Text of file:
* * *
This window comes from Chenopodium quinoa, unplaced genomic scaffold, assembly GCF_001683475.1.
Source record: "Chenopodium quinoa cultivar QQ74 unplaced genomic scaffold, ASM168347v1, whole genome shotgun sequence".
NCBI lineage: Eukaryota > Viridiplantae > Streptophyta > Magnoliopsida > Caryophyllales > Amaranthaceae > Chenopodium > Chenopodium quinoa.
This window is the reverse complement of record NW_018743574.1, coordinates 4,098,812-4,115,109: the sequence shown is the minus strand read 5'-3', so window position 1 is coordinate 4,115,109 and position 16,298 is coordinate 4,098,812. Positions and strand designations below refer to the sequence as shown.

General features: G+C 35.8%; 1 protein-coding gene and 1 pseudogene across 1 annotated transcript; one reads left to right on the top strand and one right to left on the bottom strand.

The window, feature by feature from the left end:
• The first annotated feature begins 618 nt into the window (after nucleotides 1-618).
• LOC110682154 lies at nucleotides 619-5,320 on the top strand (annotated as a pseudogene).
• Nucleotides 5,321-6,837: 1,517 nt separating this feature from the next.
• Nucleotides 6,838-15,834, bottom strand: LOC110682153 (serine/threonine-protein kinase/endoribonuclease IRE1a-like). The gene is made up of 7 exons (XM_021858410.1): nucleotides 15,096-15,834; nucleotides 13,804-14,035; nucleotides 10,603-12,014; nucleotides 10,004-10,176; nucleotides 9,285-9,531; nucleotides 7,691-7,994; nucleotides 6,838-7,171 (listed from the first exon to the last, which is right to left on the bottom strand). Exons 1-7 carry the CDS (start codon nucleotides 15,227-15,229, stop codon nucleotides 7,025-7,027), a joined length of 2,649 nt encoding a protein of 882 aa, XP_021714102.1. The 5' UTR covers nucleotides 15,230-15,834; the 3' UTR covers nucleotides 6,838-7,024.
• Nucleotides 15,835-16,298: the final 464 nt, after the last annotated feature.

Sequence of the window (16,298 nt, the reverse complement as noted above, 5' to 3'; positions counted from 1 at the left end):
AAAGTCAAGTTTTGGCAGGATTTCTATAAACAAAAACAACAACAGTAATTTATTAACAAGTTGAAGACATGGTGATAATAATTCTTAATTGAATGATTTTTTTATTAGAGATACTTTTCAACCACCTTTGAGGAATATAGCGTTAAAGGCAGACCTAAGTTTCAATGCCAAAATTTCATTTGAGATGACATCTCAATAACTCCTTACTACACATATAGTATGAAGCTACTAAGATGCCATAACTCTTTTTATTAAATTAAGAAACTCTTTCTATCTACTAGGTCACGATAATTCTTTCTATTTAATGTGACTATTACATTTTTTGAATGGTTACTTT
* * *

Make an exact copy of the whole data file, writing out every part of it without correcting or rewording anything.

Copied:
This window comes from Chenopodium quinoa, unplaced genomic scaffold, assembly GCF_001683475.1.
Source record: "Chenopodium quinoa cultivar QQ74 unplaced genomic scaffold, ASM168347v1, whole genome shotgun sequence".
NCBI lineage: Eukaryota > Viridiplantae > Streptophyta > Magnoliopsida > Caryophyllales > Amaranthaceae > Chenopodium > Chenopodium quinoa.
This window is the reverse complement of record NW_018743574.1, coordinates 4,098,812-4,115,109: the sequence shown is the minus strand read 5'-3', so window position 1 is coordinate 4,115,109 and position 16,298 is coordinate 4,098,812. Positions and strand designations below refer to the sequence as shown.

General features: G+C 35.8%; 1 protein-coding gene and 1 pseudogene across 1 annotated transcript; one reads left to right on the top strand and one right to left on the bottom strand.

The window, feature by feature from the left end:
• The first annotated feature begins 618 nt into the window (after nucleotides 1-618).
• LOC110682154 lies at nucleotides 619-5,320 on the top strand (annotated as a pseudogene).
• Nucleotides 5,321-6,837: 1,517 nt separating this feature from the next.
• Nucleotides 6,838-15,834, bottom strand: LOC110682153 (serine/threonine-protein kinase/endoribonuclease IRE1a-like). The gene is made up of 7 exons (XM_021858410.1): nucleotides 15,096-15,834; nucleotides 13,804-14,035; nucleotides 10,603-12,014; nucleotides 10,004-10,176; nucleotides 9,285-9,531; nucleotides 7,691-7,994; nucleotides 6,838-7,171 (listed from the first exon to the last, which is right to left on the bottom strand). Exons 1-7 carry the CDS (start codon nucleotides 15,227-15,229, stop codon nucleotides 7,025-7,027), a joined length of 2,649 nt encoding a protein of 882 aa, XP_021714102.1. The 5' UTR covers nucleotides 15,230-15,834; the 3' UTR covers nucleotides 6,838-7,024.
• Nucleotides 15,835-16,298: the final 464 nt, after the last annotated feature.

Sequence of the window (16,298 nt, the reverse complement as noted above, 5' to 3'; positions counted from 1 at the left end):
AAAGTCAAGTTTTGGCAGGATTTCTATAAACAAAAACAACAACAGTAATTTATTAACAAGTTGAAGACATGGTGATAATAATTCTTAATTGAATGATTTTTTTATTAGAGATACTTTTCAACCACCTTTGAGGAATATAGCGTTAAAGGCAGACCTAAGTTTCAATGCCAAAATTTCATTTGAGATGACATCTCAATAACTCCTTACTACACATATAGTATGAAGCTACTAAGATGCCATAACTCTTTTTATTAAATTAAGAAACTCTTTCTATCTACTAGGTCACGATAATTCTTTCTATTTAATGTGACTATTACATTTTTTGAATGGTTACTTT